- How much does Facebook need to be seen to be complying with democratic governments, no matter how bad the law is? The collateral damage from this ban may not be limited to Australia.
- Alternatively, how much do the Australian publishers need Facebook’s Australian audience, after all?
🤷♂️ Today in smartphone strangeness, Poco has a new logo and a mascot, for some reason. It is terrible. but what do you think of it? (Android Authority).
♻ Google Play Store now lets you share apps with others: Here’s how it works (Android Authority).
📅 Realme sets launch date for 2021 Snapdragon 888 flagship: Realme GT 5G, coming March 4 (Android Authority).
🎮 Here are the 20 biggest announcements from the Nintendo Direct show: Zelda port, Splatoon 3, Fall Guys is coming to Switch, more Mario Golf (The Verge).
💻 Is Apple about to admit it was wrong about the MacBook Pro? (Macworld).
🚖 Waymo’s set to test its self-driving taxis in San Francisco (Engadget).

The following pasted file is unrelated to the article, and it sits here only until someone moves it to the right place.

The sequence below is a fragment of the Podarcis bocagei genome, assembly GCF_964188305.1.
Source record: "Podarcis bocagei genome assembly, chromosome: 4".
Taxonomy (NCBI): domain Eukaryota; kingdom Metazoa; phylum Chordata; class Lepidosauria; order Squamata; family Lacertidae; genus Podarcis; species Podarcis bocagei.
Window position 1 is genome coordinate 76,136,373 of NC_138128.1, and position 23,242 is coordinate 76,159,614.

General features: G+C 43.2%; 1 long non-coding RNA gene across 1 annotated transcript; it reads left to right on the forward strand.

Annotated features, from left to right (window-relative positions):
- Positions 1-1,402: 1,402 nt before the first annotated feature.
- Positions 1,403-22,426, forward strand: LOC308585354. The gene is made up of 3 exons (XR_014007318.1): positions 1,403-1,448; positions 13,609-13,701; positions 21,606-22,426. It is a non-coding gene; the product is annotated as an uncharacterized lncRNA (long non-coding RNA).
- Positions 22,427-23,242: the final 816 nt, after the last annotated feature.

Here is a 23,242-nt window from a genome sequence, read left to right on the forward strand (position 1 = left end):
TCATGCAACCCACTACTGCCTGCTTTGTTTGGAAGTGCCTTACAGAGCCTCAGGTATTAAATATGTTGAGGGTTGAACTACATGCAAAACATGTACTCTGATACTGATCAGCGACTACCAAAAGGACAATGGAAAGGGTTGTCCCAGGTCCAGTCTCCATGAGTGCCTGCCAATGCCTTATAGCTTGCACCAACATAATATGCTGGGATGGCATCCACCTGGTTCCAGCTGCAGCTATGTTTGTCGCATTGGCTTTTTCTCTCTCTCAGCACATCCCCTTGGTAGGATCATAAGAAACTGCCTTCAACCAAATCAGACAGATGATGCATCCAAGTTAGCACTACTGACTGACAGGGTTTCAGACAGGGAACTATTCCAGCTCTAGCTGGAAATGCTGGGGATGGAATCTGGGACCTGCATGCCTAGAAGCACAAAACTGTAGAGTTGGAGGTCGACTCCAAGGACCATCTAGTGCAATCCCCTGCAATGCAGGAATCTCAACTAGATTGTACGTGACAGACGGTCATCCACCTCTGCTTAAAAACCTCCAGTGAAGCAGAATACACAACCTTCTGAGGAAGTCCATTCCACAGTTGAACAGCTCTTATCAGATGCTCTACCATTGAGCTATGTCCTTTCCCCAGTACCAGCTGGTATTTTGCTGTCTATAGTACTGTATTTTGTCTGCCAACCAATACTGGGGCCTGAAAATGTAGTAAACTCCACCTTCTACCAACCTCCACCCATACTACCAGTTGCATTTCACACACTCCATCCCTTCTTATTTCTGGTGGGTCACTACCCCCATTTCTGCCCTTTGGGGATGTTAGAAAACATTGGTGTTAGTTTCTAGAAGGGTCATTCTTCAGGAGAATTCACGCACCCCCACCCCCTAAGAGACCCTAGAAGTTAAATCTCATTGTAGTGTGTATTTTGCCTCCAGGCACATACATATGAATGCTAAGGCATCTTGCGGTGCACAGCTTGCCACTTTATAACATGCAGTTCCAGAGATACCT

📈 Chromebooks outsold Macs worldwide in 2020, a first (GeekWire).
😬 Ex-Stadia developers dish on Google’s mismanagement and poor communication. Ouch. (Ars Technica).
📦 Posing as Amazon seller, consumer group investigates fake-review industry. Before you click, guess the price of 1,000 positive reviews (Ars Technica).
🔒 Feds indict three North Korean hackers for years of heists and scams, including the notorious cyberattack on Sony Pictures. They’re, um, unlikely to be extradited to the US, but it sends a message? (Wired).
📺 “Which TV show got too big for its boots?” (r/askreddit).
“In some ways, the Internet as we know it really began on February 16, 2001, 20 years ago today, when a three-word phrase blew up: ‘All Your Base.'”
So writes Ars Technica, about the legendary “All Your Base Are Belong To Us” Flash video uploaded to Newgrounds.com, which is essential internet knowledge. Who could forget the original source dialog, but even more so, the Photoshopped imagery in the latter half of the video.
- While the likes of early viral hits like Dancing Baby were popular on the web, All Your Base infected everything: Forums, Geocities, IRC chats… while Dancing Baby doesn’t really make sense looking back, All Your Base feels more significant.
- Watch the OG hosted in a Flash emulator on Newgrounds.
Tristan Rayner, Senior Editor.